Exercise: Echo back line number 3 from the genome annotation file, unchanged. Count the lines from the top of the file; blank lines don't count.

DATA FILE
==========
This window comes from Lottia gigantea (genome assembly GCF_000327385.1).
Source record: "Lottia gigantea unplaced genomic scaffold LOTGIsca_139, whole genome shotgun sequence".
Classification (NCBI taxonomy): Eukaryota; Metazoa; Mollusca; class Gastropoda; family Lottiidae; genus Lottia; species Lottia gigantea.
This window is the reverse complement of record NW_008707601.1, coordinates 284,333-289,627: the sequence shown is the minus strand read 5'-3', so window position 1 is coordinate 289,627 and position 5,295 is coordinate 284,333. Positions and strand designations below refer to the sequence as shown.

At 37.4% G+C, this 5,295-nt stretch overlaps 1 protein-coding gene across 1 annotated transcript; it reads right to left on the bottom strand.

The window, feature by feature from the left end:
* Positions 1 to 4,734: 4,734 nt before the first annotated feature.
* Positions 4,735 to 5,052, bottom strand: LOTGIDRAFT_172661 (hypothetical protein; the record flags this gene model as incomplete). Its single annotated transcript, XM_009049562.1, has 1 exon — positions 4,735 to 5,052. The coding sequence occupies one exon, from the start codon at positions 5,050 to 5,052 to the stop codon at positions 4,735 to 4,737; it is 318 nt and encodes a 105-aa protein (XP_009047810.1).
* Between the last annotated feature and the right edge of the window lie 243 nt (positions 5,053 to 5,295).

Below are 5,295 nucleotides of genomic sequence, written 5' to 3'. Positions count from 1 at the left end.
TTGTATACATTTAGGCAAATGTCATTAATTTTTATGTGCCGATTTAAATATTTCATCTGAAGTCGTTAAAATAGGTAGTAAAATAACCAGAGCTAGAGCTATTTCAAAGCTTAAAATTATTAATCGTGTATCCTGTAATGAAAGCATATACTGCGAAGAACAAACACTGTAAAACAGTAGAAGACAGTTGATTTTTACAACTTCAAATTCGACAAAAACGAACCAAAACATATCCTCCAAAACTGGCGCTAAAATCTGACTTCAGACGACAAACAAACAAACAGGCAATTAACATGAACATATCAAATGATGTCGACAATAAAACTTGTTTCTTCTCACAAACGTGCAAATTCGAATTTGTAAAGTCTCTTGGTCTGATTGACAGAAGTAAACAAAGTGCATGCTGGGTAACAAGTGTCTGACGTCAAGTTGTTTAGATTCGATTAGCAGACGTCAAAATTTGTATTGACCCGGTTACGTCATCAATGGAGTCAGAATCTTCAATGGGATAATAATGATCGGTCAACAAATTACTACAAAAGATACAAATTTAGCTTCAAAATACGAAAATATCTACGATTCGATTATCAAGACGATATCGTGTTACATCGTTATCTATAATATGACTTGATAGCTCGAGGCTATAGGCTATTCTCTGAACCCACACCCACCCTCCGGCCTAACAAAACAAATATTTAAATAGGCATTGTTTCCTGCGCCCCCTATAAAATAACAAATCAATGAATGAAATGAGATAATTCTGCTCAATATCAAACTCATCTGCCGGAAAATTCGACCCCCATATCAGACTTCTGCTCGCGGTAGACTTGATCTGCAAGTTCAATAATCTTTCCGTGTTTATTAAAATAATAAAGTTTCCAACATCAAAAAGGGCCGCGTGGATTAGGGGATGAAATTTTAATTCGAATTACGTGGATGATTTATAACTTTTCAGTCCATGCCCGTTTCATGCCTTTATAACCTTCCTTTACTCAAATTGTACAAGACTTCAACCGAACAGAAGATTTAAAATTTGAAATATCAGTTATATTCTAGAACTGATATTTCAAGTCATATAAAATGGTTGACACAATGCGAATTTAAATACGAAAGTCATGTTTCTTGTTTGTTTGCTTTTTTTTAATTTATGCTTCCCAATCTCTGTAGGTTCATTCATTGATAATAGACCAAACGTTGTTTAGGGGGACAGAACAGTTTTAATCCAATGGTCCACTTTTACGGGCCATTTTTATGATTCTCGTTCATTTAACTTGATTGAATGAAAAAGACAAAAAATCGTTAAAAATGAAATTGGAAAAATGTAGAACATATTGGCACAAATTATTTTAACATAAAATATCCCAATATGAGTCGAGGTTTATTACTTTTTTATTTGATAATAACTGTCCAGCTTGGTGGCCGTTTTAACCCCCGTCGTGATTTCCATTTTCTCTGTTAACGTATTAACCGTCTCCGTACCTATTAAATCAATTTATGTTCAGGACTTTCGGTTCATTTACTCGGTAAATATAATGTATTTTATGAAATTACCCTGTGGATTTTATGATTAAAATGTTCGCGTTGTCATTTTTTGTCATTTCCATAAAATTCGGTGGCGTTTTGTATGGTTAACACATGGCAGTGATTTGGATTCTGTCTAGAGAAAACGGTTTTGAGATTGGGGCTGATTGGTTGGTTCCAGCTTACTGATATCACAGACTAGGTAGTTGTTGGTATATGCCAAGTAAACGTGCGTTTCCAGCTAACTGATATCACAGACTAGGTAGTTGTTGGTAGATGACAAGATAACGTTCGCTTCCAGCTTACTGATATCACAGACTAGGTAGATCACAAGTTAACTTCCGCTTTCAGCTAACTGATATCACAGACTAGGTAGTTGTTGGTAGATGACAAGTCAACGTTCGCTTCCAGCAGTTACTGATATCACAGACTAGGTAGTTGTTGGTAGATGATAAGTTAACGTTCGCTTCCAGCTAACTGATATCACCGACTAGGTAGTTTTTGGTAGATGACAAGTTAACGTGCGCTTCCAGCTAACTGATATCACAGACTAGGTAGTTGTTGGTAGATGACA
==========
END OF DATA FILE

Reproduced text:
Classification (NCBI taxonomy): Eukaryota; Metazoa; Mollusca; class Gastropoda; family Lottiidae; genus Lottia; species Lottia gigantea.